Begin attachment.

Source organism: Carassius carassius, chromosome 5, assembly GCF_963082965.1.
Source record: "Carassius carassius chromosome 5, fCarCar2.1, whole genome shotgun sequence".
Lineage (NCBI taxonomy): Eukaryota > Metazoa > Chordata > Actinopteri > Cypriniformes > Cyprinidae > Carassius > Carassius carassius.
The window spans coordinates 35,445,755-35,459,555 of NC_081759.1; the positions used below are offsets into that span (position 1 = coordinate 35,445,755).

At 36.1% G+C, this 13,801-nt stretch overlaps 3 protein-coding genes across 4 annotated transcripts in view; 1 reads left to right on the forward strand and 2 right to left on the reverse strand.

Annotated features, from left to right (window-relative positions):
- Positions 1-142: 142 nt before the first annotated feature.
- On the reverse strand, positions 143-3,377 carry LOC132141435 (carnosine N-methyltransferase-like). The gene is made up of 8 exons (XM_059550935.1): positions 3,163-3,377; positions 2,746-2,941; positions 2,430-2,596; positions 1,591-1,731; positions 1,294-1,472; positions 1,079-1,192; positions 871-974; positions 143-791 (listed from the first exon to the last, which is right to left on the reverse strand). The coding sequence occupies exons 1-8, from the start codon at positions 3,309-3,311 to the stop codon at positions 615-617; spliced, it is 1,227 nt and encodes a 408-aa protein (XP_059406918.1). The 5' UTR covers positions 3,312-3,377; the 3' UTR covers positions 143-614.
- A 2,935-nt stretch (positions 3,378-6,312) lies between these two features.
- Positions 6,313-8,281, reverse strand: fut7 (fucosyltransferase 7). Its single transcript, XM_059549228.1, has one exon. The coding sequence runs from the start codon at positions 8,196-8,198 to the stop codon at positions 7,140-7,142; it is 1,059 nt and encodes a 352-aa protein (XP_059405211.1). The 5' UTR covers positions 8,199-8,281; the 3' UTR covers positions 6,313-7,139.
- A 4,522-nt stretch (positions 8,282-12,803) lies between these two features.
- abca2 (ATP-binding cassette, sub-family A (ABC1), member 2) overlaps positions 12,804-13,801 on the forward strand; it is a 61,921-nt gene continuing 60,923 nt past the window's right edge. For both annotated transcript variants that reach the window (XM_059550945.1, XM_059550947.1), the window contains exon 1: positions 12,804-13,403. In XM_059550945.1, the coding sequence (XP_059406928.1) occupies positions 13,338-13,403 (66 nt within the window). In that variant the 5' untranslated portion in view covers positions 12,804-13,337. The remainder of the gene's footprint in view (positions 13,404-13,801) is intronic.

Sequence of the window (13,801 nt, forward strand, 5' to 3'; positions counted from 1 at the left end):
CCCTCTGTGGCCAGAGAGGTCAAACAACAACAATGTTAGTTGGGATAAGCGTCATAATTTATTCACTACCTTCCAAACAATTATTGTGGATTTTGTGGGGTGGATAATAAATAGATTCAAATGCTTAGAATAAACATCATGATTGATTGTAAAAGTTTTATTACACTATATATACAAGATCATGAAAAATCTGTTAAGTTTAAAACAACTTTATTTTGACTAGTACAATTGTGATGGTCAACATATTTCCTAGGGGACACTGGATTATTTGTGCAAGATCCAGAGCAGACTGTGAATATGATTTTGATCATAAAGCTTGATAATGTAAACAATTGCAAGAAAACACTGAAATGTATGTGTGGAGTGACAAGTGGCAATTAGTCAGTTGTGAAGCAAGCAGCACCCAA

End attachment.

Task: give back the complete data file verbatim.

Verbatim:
Source organism: Carassius carassius, chromosome 5, assembly GCF_963082965.1.
Source record: "Carassius carassius chromosome 5, fCarCar2.1, whole genome shotgun sequence".
Lineage (NCBI taxonomy): Eukaryota > Metazoa > Chordata > Actinopteri > Cypriniformes > Cyprinidae > Carassius > Carassius carassius.
The window spans coordinates 35,445,755-35,459,555 of NC_081759.1; the positions used below are offsets into that span (position 1 = coordinate 35,445,755).

At 36.1% G+C, this 13,801-nt stretch overlaps 3 protein-coding genes across 4 annotated transcripts in view; 1 reads left to right on the forward strand and 2 right to left on the reverse strand.

Annotated features, from left to right (window-relative positions):
- Positions 1-142: 142 nt before the first annotated feature.
- On the reverse strand, positions 143-3,377 carry LOC132141435 (carnosine N-methyltransferase-like). The gene is made up of 8 exons (XM_059550935.1): positions 3,163-3,377; positions 2,746-2,941; positions 2,430-2,596; positions 1,591-1,731; positions 1,294-1,472; positions 1,079-1,192; positions 871-974; positions 143-791 (listed from the first exon to the last, which is right to left on the reverse strand). The coding sequence occupies exons 1-8, from the start codon at positions 3,309-3,311 to the stop codon at positions 615-617; spliced, it is 1,227 nt and encodes a 408-aa protein (XP_059406918.1). The 5' UTR covers positions 3,312-3,377; the 3' UTR covers positions 143-614.
- A 2,935-nt stretch (positions 3,378-6,312) lies between these two features.
- Positions 6,313-8,281, reverse strand: fut7 (fucosyltransferase 7). Its single transcript, XM_059549228.1, has one exon. The coding sequence runs from the start codon at positions 8,196-8,198 to the stop codon at positions 7,140-7,142; it is 1,059 nt and encodes a 352-aa protein (XP_059405211.1). The 5' UTR covers positions 8,199-8,281; the 3' UTR covers positions 6,313-7,139.
- A 4,522-nt stretch (positions 8,282-12,803) lies between these two features.
- abca2 (ATP-binding cassette, sub-family A (ABC1), member 2) overlaps positions 12,804-13,801 on the forward strand; it is a 61,921-nt gene continuing 60,923 nt past the window's right edge. For both annotated transcript variants that reach the window (XM_059550945.1, XM_059550947.1), the window contains exon 1: positions 12,804-13,403. In XM_059550945.1, the coding sequence (XP_059406928.1) occupies positions 13,338-13,403 (66 nt within the window). In that variant the 5' untranslated portion in view covers positions 12,804-13,337. The remainder of the gene's footprint in view (positions 13,404-13,801) is intronic.

Sequence of the window (13,801 nt, forward strand, 5' to 3'; positions counted from 1 at the left end):
CCCTCTGTGGCCAGAGAGGTCAAACAACAACAATGTTAGTTGGGATAAGCGTCATAATTTATTCACTACCTTCCAAACAATTATTGTGGATTTTGTGGGGTGGATAATAAATAGATTCAAATGCTTAGAATAAACATCATGATTGATTGTAAAAGTTTTATTACACTATATATACAAGATCATGAAAAATCTGTTAAGTTTAAAACAACTTTATTTTGACTAGTACAATTGTGATGGTCAACATATTTCCTAGGGGACACTGGATTATTTGTGCAAGATCCAGAGCAGACTGTGAATATGATTTTGATCATAAAGCTTGATAATGTAAACAATTGCAAGAAAACACTGAAATGTATGTGTGGAGTGACAAGTGGCAATTAGTCAGTTGTGAAGCAAGCAGCACCCAA